Breast Magnetic Resonance Imaging: An Overview for Nonradiologists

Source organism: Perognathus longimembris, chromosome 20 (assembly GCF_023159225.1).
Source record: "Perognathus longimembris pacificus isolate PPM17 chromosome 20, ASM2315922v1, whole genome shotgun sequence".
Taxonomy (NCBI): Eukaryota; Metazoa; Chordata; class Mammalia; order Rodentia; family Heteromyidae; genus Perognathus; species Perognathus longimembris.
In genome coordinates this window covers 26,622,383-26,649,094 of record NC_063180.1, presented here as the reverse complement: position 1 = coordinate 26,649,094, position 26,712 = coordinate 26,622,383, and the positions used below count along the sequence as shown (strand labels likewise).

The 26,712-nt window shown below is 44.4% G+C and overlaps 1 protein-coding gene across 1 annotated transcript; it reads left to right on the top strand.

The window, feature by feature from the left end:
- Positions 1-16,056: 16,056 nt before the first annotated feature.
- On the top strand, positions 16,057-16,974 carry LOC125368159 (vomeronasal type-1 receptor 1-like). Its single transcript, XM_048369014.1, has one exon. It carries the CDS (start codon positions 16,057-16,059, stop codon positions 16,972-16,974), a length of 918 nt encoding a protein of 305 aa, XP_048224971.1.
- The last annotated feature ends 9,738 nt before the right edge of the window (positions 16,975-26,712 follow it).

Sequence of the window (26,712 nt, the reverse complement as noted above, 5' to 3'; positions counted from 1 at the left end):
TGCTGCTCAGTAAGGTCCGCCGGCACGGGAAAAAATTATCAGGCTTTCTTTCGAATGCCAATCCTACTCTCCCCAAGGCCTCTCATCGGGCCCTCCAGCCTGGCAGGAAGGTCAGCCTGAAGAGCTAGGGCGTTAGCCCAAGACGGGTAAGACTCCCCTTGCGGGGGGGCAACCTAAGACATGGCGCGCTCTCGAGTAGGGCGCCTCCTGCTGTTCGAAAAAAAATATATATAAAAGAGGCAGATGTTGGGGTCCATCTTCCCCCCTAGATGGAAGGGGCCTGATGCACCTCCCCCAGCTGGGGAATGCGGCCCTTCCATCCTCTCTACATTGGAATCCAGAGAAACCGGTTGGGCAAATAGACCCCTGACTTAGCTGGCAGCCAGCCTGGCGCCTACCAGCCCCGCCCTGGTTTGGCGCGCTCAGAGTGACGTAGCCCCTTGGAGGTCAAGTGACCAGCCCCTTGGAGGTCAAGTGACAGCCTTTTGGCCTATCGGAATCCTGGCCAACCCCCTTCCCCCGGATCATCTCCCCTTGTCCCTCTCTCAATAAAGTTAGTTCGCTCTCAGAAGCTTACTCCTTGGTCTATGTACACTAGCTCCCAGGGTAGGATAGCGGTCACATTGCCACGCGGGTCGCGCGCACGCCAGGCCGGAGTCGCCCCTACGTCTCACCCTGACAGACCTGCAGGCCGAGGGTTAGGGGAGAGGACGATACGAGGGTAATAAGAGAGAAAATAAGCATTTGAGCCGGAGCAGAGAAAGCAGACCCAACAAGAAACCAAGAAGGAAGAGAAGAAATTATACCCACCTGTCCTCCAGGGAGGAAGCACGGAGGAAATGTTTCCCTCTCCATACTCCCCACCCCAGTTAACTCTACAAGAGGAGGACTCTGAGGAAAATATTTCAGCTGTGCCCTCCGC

Magnetic resonance imaging is a major component of breast imaging. Many studies have shown that magnetic resonance imaging is the most sensitive imaging method for detecting invasive breast cancer in comparison with mammography, ultrasound, and clinical breast examinations. Evidence-based clinical indications for breast magnetic resonance imaging include screening patients at high risk for breast cancer, including those with breast/ovarian cancer genes (BRCA1 and BRCA2), those who are untested first-degree relatives of carriers of these genes, those whose lifetime risk of developing breast cancer is 20% to 25% or greater, those who had chest radiation when they were 10 to 30 years old, and those who have or are first-degree relatives of people with Li-Fraumeni syndrome, Cowden syndrome, or Bannayan-Riley-Ruvalcaba syndrome. Breast magnetic resonance imaging is performed in conjunction with mammography and does not replace mammography. Outside of the screening population, utilization of breast magnetic resonance imaging for newly diagnosed breast cancer patients and its use as a problem-solving technique for equivocal mammographic or clinical findings remain controversial. An understanding of the current evidence facilitates appropriate utilization of this important medical resource. This article discusses indications for ordering breast magnetic resonance imaging and how to read the breast magnetic resonance imaging report and understand the lexicon used. Mt Sinai J Med 76:598-605, 2009. © 2009 Mount Sinai School of Medicine